Winter Wizard

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  1. Interesting read. I can't find it at the moment, but I believe HM tweeted earlier in the Fall about how smoke plumes tend to increase the stratospheric temperature gradient, and that, in turn, would lead to a stronger PV and +NAM state. The lack of heat flux in the polar stratosphere that has been observed this season would also likely contribute to that, although not sure of/if there's a relation between that and aerosols from the western US fires.
  2. It's definitely important to consider, I'd argue all applicants should ask companies what they did to accommodate employees during COVID. Those that haven't done much to keep employees safe probably aren't enjoyable to work for.
  3. I know this is an old thread (and unfortunately not a ton has changed over the past decade), but my two cents is if you're going to get a degree in Meteorology, it is important to supplement it with another marketable skill. Those include programming, GIS, business/finance, etc. depending on the path you choose. There is a lot of talk about how bad starting salaries are in this field and yes, there is a lot of truth to that, but you can do well if you look into the right places and are willing to expand your horizons. If you want to go on TV, you are looking at salaries in the 20s or low 30s to start and will likely have to move to a small town in a different part of the country. There are opportunities to move up, but those jobs are highly competitive, so you will really have to hustle. Ultimately, due to low wages and station politics, many end up leaving this sector after a few years. If you end up in broadcast, I would recommend not getting fixated on market size; rather, focus on where you can get the most on-air experience. That will help you eventually move up. The next main sector is operational forecasting and I'm bearish about long-term prospects here. Salaries are about the same or slightly higher than broadcast, but in many cases barely a livable wage and laughable for the work put in for the degree. You will be required to work overnights and weekends at most companies and this can take a major physical and mental toll. Not much upward mobility. NWS is a similar deal, however, the pay and benefits are much better and increase over time. To get in, you will likely need a couple years of experience in a private sector job or a Master's. Additionally, with automation becoming more and more prevalent, the demand for a large team of human forecasters is likely to decline, although there will still be a need. Overall, operational forecasting is a good way to get into the industry, but probably best to leave after a couple years. What has changed in the past 10 years is the emergence of the Weather Risk sector. This is a program only offered at a few schools; Penn State pioneered the program and others have recently added it. Weather risk involves sectors including catastrophe modeling, travel risk management, energy and commodities, insurance, reinsurance, etc. In these sectors, the salaries are much higher (can easily pull six figures) and demand will continue to increase as businesses are forced to adapt to climate change. Overall, if you are planning on getting a degree in Meteorology, this is definitely the most fruitful path, BUT it is highly competitive. Long story short, I would say reconsider majoring in Meteorology if it forces you into tens of thousands of dollars into student debt and you end up in a sector with little-to-no upward mobility. The Math, Physics, Chem, Programming, Stats, and Business (in weather risk) classes you are required to take gives you a variety of skills that can easily be applied to other fields outside of Meteorology. If you do go through with the major, please consider the various sectors above and do what you can to network, get internships, and become involved in extracurricular activities in college so you can be a strong candidate once you graduate.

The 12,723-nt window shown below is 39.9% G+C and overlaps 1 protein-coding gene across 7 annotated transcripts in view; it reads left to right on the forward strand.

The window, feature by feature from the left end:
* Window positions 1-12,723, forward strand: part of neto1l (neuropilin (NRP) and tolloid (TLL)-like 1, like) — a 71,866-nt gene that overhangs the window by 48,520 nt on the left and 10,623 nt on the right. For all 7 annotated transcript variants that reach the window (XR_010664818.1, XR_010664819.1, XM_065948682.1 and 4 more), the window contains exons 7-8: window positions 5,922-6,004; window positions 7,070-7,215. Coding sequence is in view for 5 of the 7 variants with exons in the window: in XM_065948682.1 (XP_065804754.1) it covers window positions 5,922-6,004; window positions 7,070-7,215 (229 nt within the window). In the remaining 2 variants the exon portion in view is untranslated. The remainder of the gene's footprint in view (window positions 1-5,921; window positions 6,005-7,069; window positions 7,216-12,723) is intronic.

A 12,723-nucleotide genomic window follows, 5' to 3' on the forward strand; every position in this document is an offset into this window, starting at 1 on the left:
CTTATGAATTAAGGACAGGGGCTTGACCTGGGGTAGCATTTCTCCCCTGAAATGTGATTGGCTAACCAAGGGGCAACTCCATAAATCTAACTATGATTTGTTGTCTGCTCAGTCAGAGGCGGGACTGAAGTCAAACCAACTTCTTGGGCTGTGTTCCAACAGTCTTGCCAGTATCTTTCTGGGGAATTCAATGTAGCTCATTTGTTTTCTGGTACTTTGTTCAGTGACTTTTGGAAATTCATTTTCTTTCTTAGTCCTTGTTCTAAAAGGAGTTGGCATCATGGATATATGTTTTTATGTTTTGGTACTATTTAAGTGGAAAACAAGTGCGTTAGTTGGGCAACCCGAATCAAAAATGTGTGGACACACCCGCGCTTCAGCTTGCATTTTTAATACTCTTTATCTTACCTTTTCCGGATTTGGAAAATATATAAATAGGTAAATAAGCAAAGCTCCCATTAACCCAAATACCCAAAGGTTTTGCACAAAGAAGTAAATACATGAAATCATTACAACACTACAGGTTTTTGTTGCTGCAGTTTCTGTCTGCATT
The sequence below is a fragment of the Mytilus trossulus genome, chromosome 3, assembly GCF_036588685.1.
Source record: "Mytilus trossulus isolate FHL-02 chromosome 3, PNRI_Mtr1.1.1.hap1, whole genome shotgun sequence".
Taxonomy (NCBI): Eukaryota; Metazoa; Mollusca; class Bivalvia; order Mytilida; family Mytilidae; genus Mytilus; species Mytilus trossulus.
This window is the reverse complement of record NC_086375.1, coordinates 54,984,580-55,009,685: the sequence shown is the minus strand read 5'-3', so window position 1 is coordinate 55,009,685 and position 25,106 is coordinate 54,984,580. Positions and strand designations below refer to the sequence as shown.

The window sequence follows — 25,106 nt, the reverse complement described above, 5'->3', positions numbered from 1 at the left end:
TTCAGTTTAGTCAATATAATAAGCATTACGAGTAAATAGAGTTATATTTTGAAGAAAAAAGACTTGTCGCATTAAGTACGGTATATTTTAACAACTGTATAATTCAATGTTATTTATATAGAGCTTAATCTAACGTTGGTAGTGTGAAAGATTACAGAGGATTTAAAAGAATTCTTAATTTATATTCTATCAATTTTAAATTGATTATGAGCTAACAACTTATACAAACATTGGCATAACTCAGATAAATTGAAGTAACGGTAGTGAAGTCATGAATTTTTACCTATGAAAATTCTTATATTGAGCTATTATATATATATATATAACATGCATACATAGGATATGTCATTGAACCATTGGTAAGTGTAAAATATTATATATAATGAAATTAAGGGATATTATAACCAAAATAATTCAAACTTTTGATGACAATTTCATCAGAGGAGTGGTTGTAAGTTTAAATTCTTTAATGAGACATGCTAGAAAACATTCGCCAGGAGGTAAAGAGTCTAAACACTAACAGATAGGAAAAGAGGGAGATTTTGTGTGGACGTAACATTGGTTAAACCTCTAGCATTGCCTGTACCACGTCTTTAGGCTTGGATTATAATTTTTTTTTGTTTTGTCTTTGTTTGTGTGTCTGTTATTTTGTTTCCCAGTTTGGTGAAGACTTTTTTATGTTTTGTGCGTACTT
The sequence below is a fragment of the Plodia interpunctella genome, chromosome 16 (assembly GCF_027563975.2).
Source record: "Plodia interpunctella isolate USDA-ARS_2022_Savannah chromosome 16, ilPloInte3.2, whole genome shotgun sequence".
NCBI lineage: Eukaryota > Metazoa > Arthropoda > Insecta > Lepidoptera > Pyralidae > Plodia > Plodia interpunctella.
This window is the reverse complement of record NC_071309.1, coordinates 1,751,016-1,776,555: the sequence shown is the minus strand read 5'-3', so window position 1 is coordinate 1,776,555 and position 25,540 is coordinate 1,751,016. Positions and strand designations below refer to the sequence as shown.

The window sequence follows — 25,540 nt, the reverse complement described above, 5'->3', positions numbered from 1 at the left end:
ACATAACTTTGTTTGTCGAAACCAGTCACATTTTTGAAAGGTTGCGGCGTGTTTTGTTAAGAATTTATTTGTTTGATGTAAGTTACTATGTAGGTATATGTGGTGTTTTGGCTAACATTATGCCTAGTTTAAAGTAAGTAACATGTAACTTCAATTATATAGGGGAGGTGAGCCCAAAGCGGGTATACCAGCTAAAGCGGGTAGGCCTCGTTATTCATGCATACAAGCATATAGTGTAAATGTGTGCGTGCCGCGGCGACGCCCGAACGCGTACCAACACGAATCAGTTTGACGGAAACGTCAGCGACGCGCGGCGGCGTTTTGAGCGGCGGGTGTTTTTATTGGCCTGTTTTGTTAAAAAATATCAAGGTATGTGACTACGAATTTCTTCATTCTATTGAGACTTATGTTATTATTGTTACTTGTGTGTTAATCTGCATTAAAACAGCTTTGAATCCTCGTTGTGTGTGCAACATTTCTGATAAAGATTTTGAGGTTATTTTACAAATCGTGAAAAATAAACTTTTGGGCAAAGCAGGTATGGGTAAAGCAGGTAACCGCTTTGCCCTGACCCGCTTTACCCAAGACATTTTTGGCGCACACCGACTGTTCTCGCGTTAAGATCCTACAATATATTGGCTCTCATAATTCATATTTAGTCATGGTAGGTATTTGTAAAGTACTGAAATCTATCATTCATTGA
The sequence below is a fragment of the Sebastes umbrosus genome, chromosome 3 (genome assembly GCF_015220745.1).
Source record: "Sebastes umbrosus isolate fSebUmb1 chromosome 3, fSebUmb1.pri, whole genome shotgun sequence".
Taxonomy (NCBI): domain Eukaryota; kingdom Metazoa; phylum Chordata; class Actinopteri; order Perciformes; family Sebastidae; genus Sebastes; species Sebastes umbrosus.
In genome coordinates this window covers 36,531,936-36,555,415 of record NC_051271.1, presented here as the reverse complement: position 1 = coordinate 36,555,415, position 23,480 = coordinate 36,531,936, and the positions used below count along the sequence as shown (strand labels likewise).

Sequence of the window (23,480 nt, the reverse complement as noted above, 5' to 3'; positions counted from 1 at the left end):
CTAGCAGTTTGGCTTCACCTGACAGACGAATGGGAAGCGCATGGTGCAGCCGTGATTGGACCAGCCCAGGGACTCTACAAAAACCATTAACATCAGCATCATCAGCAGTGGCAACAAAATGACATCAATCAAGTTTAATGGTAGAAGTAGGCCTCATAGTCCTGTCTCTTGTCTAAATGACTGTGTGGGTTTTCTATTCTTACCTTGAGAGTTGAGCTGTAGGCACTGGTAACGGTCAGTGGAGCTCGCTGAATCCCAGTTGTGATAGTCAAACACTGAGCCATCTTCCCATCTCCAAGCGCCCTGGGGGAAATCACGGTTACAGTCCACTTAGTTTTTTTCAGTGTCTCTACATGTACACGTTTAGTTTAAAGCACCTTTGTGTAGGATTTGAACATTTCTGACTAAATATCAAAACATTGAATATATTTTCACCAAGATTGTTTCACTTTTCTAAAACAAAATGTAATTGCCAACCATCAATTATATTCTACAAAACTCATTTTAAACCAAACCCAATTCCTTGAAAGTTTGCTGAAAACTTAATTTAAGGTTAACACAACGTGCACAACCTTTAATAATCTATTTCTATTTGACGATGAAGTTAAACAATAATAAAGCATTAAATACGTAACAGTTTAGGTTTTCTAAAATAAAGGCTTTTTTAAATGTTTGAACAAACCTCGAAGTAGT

4. With regard to the AO and Nina winters, there have been 41 -AO winters since 1950-51. Among those 41, 11 occurred during La Nina years, 14 occurred during El Nino, and 16 in ENSO-neutral. By percentage, this comes out to, 52.3% of La Nina years (11/21), 53.8% of El Nino years (14/26), and 69.5% (16/23) ENSO-neutral winters. Among those 21 La Nina years at DCA, the average snowfall is 12.0", below the 1981-2010 average of 15.4". In +AO years, the average is just 8.8" with only one season (1971-1972) finishing above average (1999-2000 was exactly average). In -AO Nina years, the average is 14.4", however only 3 out of 11 featured above average snowfall. If you remove the massive outlier of 1995-96, the average falls to just 11.2". For BWI, those numbers don't get much better. In fact, they arguably paint a bleaker picture. Among those 21 La Nina years at BWI, the average snowfall is 16.0", below the 1981-2010 average of 20.1". In +AO years, the average is just 12.1" with only one season (1999-2000) finishing above average. In -AO Nina years, the average is 18.9", however only 1 out of 11 featured above average snowfall and it's, you guessed it, 1995-96. If you remove the massive outlier of 1995-96, the average falls to just 14.5". If you break it down by month, in Nina winters at DCA, 4/21 Decembers have seen above average snowfall (3/4 in -AO years), 7/21 Januarys (4/7 in -AO years), and 4/21 Februarys (2/4 in -AO years). At BWI, it's 7/21 Decembers (5/7 in -AO years), 8/21 Januarys (5/8 in -AO years), and 5/21 Februarys (4/5 in -AO years). Long story short, historically speaking, La Ninas are no bueno for the Mid-Atlantic, which should not come as a surprise. Clearly Atlantic blocking helps, as PSU outlined, but still an uphill battle from there. I'd be interested to see how the Pacific numbers shake up too - I imagine the +AO years had at least a semblance of +PNA/-EPO/-WPO.